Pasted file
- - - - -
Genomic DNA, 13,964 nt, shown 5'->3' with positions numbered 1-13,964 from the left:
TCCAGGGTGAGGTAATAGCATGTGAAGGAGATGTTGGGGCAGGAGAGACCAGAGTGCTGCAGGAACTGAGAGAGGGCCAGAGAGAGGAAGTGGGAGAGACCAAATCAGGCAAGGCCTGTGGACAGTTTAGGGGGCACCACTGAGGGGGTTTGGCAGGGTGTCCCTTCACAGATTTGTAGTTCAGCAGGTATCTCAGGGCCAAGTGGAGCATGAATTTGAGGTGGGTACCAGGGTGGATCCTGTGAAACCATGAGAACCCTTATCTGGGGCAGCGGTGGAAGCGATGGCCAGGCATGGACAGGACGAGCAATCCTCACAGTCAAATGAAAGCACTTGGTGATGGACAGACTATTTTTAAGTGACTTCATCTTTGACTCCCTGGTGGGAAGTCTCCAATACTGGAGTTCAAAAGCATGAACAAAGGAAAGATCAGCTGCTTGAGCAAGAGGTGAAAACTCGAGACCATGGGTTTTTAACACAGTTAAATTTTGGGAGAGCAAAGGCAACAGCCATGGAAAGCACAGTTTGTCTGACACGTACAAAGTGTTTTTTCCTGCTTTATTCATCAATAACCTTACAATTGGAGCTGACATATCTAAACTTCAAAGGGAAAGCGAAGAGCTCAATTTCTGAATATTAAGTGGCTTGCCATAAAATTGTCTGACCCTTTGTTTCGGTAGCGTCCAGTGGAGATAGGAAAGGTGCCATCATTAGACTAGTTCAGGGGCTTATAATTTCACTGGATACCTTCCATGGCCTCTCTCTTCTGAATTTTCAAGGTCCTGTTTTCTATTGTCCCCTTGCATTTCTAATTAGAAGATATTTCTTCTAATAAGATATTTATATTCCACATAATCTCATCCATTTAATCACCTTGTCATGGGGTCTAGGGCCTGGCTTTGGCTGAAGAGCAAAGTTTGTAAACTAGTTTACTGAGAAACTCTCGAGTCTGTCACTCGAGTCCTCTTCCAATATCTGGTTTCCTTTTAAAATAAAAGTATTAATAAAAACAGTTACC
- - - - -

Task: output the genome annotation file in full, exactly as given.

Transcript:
Genomic DNA, 13,964 nt, shown 5'->3' with positions numbered 1-13,964 from the left:
TCCAGGGTGAGGTAATAGCATGTGAAGGAGATGTTGGGGCAGGAGAGACCAGAGTGCTGCAGGAACTGAGAGAGGGCCAGAGAGAGGAAGTGGGAGAGACCAAATCAGGCAAGGCCTGTGGACAGTTTAGGGGGCACCACTGAGGGGGTTTGGCAGGGTGTCCCTTCACAGATTTGTAGTTCAGCAGGTATCTCAGGGCCAAGTGGAGCATGAATTTGAGGTGGGTACCAGGGTGGATCCTGTGAAACCATGAGAACCCTTATCTGGGGCAGCGGTGGAAGCGATGGCCAGGCATGGACAGGACGAGCAATCCTCACAGTCAAATGAAAGCACTTGGTGATGGACAGACTATTTTTAAGTGACTTCATCTTTGACTCCCTGGTGGGAAGTCTCCAATACTGGAGTTCAAAAGCATGAACAAAGGAAAGATCAGCTGCTTGAGCAAGAGGTGAAAACTCGAGACCATGGGTTTTTAACACAGTTAAATTTTGGGAGAGCAAAGGCAACAGCCATGGAAAGCACAGTTTGTCTGACACGTACAAAGTGTTTTTTCCTGCTTTATTCATCAATAACCTTACAATTGGAGCTGACATATCTAAACTTCAAAGGGAAAGCGAAGAGCTCAATTTCTGAATATTAAGTGGCTTGCCATAAAATTGTCTGACCCTTTGTTTCGGTAGCGTCCAGTGGAGATAGGAAAGGTGCCATCATTAGACTAGTTCAGGGGCTTATAATTTCACTGGATACCTTCCATGGCCTCTCTCTTCTGAATTTTCAAGGTCCTGTTTTCTATTGTCCCCTTGCATTTCTAATTAGAAGATATTTCTTCTAATAAGATATTTATATTCCACATAATCTCATCCATTTAATCACCTTGTCATGGGGTCTAGGGCCTGGCTTTGGCTGAAGAGCAAAGTTTGTAAACTAGTTTACTGAGAAACTCTCGAGTCTGTCACTCGAGTCCTCTTCCAATATCTGGTTTCCTTTTAAAATAAAAGTATTAATAAAAACAGTTACC